South Korean defence company Hanwha Systems has selected Cambridge Pixel for its advanced integrated radar processing and display software SPx.
Cambridge Pixel’s radar acquisition, display, recording software, and interface hardware will be installed onboard the Republic of Korea (ROK) Navy’s fleet of Chamsuri II-class patrol boats and FFX-II frigates, an improved variant of Incheon-class (FFX-I) frigates.
The patrol boats are a smaller class of South Korean Navy patrol boats and will replace the old Chamsuri vessels built for the navy in the 1970s.
The move comes as Hanwha Systems’ engineers were looking for advanced SPx radar technology for the development of FFX-B2, the company’s latest multi-function display console.
Cambridge Pixel CEO David Johnson said: “We have been working with Hanwha now for nearly ten years and they regard our engineers as an extension to their own development team.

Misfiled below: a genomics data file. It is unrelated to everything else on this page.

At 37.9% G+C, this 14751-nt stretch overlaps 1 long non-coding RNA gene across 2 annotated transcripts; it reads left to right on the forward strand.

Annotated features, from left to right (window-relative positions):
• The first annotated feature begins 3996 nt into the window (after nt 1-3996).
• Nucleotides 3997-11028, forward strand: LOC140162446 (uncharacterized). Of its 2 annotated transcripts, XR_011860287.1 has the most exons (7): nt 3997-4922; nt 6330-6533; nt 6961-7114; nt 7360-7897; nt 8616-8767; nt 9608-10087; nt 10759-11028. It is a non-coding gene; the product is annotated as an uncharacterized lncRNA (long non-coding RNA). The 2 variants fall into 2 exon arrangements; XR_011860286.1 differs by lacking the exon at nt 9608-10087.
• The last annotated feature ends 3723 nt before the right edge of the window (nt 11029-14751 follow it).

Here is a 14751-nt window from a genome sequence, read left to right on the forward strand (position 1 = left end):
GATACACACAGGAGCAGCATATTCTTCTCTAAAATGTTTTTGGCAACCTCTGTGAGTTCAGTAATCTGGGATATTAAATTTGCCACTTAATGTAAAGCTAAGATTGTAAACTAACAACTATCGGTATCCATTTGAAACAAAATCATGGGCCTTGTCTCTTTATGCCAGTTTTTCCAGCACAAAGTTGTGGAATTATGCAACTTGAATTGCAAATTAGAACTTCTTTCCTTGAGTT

“Our aim is to give partners such as Hanwha flexibility and control over the project by supplying our hardware-agnostic C++ software modules from our SPx library for integration with their own systems.”
The company’s software modules could be built into Hanwha Systems’ own application code and will enable its development team to deliver a native solution to the Korean Navy.
Cambridge Pixel will supply radar interfacing and distribution capability to Hanwha Systems for various radar types.
The company will also provide software for radar scan-conversion, network distribution, as well as multi-channel radar recording.
Hanwha Systems will be able to lower the development time for its new console by using Cambridge Pixel’s off-the-shelf SPx radar components.
The software modules will also deliver all the functionality needed for the programme.
Flexible, ready-to-run software products will be delivered by the SPx suite of software libraries and applications for radar scan conversion, visualisation, radar video distribution, target tracking, sensor fusion, plot extraction and clutter processing.
In July 2018, Cambridge Pixel supplied its radar acquisition and display technology to Lockheed Martin Canada for integration into the latter’s new naval Combat Management System (CMS) 330.